Specialists in mine-spec vehicles and larger off-road conversions including motorhomes on Coasters and Ivecos, Bus 4X4 has grafted a US New Process transfer case and a Dana 44 front axle/diff (think Jeep tough) under the HiAce. A six-leaf spring pack rear and coil front are controlled with Pedders shock absorbers. The suspension lift has added 145mm with actual ground clearance now at 185mm. Warn freewheeling hubs have been installed on the front to aid with fuel economy by running in two-wheel drive and to reduce steering component wear. It’s only a case of stopping to lock in the hubs when four-wheel drive is required. Once locked in, two to four high can be activated on the move while a full stop is necessitated for high to low-range selection. A US brand limited slip diffs occupy front and rear diff pumpkins, but Toyota-spec can be installed. Bus 4X4 now offers a similar conversion that uses full-time four-wheel drive from the Prado.
For the same reason I was worried in the car park – the aim of the test is to do as much as we can with the Autarky off-road without risking damage; this one’s for sale.
We were allowed to use all the onboard facilities except the loo. So after a run round the supermarket we loaded the Waeco 110L fridge with the consumables. Items that didn’t require chilling were placed in the neat three-stack roller drawer that is part of the tall storage next to the offside bathroom. Three more drawers live under the cooktop opposite the bathroom, and to the right of the entry door.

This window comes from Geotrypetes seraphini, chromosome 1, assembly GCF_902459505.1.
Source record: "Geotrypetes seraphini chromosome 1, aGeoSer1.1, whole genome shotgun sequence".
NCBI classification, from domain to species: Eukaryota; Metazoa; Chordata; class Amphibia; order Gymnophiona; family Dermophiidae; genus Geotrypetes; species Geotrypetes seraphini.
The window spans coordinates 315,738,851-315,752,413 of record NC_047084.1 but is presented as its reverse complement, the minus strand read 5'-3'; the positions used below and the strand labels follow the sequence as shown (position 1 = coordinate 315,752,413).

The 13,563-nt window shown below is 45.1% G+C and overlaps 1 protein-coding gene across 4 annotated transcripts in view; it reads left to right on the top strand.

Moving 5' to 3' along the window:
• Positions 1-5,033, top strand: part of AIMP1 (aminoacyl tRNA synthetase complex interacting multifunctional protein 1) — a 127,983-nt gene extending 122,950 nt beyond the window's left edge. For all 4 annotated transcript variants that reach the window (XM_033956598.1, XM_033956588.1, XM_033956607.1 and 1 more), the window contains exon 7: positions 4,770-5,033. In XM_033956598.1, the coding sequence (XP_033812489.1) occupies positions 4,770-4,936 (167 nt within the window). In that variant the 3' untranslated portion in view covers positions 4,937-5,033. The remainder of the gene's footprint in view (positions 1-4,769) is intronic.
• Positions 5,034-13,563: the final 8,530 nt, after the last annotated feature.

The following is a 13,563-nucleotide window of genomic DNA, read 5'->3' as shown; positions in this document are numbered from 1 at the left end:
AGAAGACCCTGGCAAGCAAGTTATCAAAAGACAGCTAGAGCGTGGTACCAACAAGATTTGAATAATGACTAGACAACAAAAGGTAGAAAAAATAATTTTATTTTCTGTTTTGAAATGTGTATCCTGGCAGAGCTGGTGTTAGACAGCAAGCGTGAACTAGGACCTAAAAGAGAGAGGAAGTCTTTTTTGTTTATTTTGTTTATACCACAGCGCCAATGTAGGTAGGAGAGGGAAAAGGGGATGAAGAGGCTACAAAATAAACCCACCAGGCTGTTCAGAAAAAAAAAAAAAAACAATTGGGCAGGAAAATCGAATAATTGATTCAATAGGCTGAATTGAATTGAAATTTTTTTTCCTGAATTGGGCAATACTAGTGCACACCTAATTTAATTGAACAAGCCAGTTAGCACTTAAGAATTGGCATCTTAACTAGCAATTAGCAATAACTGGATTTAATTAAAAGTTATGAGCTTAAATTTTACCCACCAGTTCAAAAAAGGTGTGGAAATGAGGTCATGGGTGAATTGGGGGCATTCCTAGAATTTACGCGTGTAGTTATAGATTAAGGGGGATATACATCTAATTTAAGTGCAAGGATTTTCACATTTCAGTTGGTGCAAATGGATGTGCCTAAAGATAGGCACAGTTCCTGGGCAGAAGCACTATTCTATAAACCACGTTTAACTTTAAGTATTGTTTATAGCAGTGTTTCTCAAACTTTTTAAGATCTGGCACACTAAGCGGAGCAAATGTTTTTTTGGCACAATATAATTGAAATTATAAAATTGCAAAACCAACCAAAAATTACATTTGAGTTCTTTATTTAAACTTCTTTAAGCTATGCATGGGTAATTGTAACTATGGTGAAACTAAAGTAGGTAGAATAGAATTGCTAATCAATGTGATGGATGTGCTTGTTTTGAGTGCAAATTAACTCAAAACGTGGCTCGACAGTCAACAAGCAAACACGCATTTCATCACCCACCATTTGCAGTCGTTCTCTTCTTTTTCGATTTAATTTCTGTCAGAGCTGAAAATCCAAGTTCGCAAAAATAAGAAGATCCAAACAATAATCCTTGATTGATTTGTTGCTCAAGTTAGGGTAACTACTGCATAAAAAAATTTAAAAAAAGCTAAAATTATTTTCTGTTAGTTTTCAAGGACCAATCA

The entry door has been a labour for Nick and Jamie. Replacing the standard sliding door of most campervans (that would be impractical with the interior layout) they have moulded a custom ingress complete with Roamsafe security door and insect screen and roll down interior blind. It’s a rattle-free installation and has a Thule electric fold-out step (as an option). Either side of the lower onboard step is an access port to the factory Toyota jack, etc. (right) and the 12L diesel tank (left) for the Webasto diesel system that fuels the cooker, heating and hot water on this model. Gas can be optioned and the bottle would live under the sink (with hot/cold mixer, and smoked glass flip lid) on the work surface above the fridge to the left inside the door. The laminated solid teak bench area has open access to the cab, and the view beyond. There is also a chilled drinking water tap next to the sink. Above, the bench, at head height is provision for an optional microwave and there’s an inbuilt wine rack, too. Nice touch.